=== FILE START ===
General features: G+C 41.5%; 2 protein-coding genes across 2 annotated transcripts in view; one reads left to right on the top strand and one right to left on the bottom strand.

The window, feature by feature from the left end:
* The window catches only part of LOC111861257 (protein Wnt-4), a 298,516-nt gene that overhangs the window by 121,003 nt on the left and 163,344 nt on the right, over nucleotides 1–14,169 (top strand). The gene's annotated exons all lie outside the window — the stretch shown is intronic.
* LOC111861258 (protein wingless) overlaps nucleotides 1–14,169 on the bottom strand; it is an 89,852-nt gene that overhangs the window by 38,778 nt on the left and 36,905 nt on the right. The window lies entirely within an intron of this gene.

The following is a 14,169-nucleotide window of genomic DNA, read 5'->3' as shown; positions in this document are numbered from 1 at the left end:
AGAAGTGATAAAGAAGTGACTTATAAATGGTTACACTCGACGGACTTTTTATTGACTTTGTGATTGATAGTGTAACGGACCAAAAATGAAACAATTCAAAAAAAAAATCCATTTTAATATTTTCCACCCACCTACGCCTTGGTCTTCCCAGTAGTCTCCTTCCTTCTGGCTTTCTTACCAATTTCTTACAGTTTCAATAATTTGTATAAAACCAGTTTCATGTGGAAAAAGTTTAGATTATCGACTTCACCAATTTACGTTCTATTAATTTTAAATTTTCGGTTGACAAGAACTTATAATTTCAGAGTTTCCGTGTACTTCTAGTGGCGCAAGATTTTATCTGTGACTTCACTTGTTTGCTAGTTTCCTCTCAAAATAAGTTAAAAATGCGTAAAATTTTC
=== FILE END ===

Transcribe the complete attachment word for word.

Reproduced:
General features: G+C 41.5%; 2 protein-coding genes across 2 annotated transcripts in view; one reads left to right on the top strand and one right to left on the bottom strand.

The window, feature by feature from the left end:
* The window catches only part of LOC111861257 (protein Wnt-4), a 298,516-nt gene that overhangs the window by 121,003 nt on the left and 163,344 nt on the right, over nucleotides 1–14,169 (top strand). The gene's annotated exons all lie outside the window — the stretch shown is intronic.
* LOC111861258 (protein wingless) overlaps nucleotides 1–14,169 on the bottom strand; it is an 89,852-nt gene that overhangs the window by 38,778 nt on the left and 36,905 nt on the right. The window lies entirely within an intron of this gene.

The following is a 14,169-nucleotide window of genomic DNA, read 5'->3' as shown; positions in this document are numbered from 1 at the left end:
AGAAGTGATAAAGAAGTGACTTATAAATGGTTACACTCGACGGACTTTTTATTGACTTTGTGATTGATAGTGTAACGGACCAAAAATGAAACAATTCAAAAAAAAAATCCATTTTAATATTTTCCACCCACCTACGCCTTGGTCTTCCCAGTAGTCTCCTTCCTTCTGGCTTTCTTACCAATTTCTTACAGTTTCAATAATTTGTATAAAACCAGTTTCATGTGGAAAAAGTTTAGATTATCGACTTCACCAATTTACGTTCTATTAATTTTAAATTTTCGGTTGACAAGAACTTATAATTTCAGAGTTTCCGTGTACTTCTAGTGGCGCAAGATTTTATCTGTGACTTCACTTGTTTGCTAGTTTCCTCTCAAAATAAGTTAAAAATGCGTAAAATTTTC